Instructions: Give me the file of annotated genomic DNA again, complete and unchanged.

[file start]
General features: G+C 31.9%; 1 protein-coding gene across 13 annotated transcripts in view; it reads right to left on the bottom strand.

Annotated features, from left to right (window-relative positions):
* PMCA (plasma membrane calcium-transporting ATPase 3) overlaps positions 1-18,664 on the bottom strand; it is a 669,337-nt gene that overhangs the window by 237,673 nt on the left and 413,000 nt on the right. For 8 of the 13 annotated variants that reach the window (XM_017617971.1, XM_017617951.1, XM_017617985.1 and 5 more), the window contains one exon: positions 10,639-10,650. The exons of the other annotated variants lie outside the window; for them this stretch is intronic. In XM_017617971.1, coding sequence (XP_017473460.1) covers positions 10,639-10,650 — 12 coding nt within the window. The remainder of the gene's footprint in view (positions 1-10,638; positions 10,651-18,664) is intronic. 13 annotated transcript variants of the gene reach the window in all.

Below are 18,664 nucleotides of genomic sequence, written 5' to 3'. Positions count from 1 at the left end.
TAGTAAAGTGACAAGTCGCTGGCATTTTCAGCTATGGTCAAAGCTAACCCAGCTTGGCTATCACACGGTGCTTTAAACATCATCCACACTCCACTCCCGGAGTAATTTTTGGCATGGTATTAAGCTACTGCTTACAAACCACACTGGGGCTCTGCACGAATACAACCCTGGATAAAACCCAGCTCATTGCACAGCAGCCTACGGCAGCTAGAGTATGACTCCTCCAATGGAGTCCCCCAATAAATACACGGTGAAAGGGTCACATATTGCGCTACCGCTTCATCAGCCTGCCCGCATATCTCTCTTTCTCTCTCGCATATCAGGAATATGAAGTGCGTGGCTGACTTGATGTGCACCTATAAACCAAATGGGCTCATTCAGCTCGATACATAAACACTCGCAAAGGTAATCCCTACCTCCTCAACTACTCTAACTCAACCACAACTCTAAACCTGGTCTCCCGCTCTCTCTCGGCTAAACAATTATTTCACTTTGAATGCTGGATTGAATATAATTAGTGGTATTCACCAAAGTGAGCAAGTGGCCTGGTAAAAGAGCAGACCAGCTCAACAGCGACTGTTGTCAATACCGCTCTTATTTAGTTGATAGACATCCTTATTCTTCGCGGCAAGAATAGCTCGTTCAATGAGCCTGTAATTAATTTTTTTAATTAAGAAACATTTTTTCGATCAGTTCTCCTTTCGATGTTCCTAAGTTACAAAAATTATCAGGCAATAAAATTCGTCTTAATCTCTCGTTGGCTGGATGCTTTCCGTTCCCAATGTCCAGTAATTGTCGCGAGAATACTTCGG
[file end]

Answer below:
General features: G+C 31.9%; 1 protein-coding gene across 13 annotated transcripts in view; it reads right to left on the bottom strand.

Annotated features, from left to right (window-relative positions):
* PMCA (plasma membrane calcium-transporting ATPase 3) overlaps positions 1-18,664 on the bottom strand; it is a 669,337-nt gene that overhangs the window by 237,673 nt on the left and 413,000 nt on the right. For 8 of the 13 annotated variants that reach the window (XM_017617971.1, XM_017617951.1, XM_017617985.1 and 5 more), the window contains one exon: positions 10,639-10,650. The exons of the other annotated variants lie outside the window; for them this stretch is intronic. In XM_017617971.1, coding sequence (XP_017473460.1) covers positions 10,639-10,650 — 12 coding nt within the window. The remainder of the gene's footprint in view (positions 1-10,638; positions 10,651-18,664) is intronic. 13 annotated transcript variants of the gene reach the window in all.

Below are 18,664 nucleotides of genomic sequence, written 5' to 3'. Positions count from 1 at the left end.
TAGTAAAGTGACAAGTCGCTGGCATTTTCAGCTATGGTCAAAGCTAACCCAGCTTGGCTATCACACGGTGCTTTAAACATCATCCACACTCCACTCCCGGAGTAATTTTTGGCATGGTATTAAGCTACTGCTTACAAACCACACTGGGGCTCTGCACGAATACAACCCTGGATAAAACCCAGCTCATTGCACAGCAGCCTACGGCAGCTAGAGTATGACTCCTCCAATGGAGTCCCCCAATAAATACACGGTGAAAGGGTCACATATTGCGCTACCGCTTCATCAGCCTGCCCGCATATCTCTCTTTCTCTCTCGCATATCAGGAATATGAAGTGCGTGGCTGACTTGATGTGCACCTATAAACCAAATGGGCTCATTCAGCTCGATACATAAACACTCGCAAAGGTAATCCCTACCTCCTCAACTACTCTAACTCAACCACAACTCTAAACCTGGTCTCCCGCTCTCTCTCGGCTAAACAATTATTTCACTTTGAATGCTGGATTGAATATAATTAGTGGTATTCACCAAAGTGAGCAAGTGGCCTGGTAAAAGAGCAGACCAGCTCAACAGCGACTGTTGTCAATACCGCTCTTATTTAGTTGATAGACATCCTTATTCTTCGCGGCAAGAATAGCTCGTTCAATGAGCCTGTAATTAATTTTTTTAATTAAGAAACATTTTTTCGATCAGTTCTCCTTTCGATGTTCCTAAGTTACAAAAATTATCAGGCAATAAAATTCGTCTTAATCTCTCGTTGGCTGGATGCTTTCCGTTCCCAATGTCCAGTAATTGTCGCGAGAATACTTCGG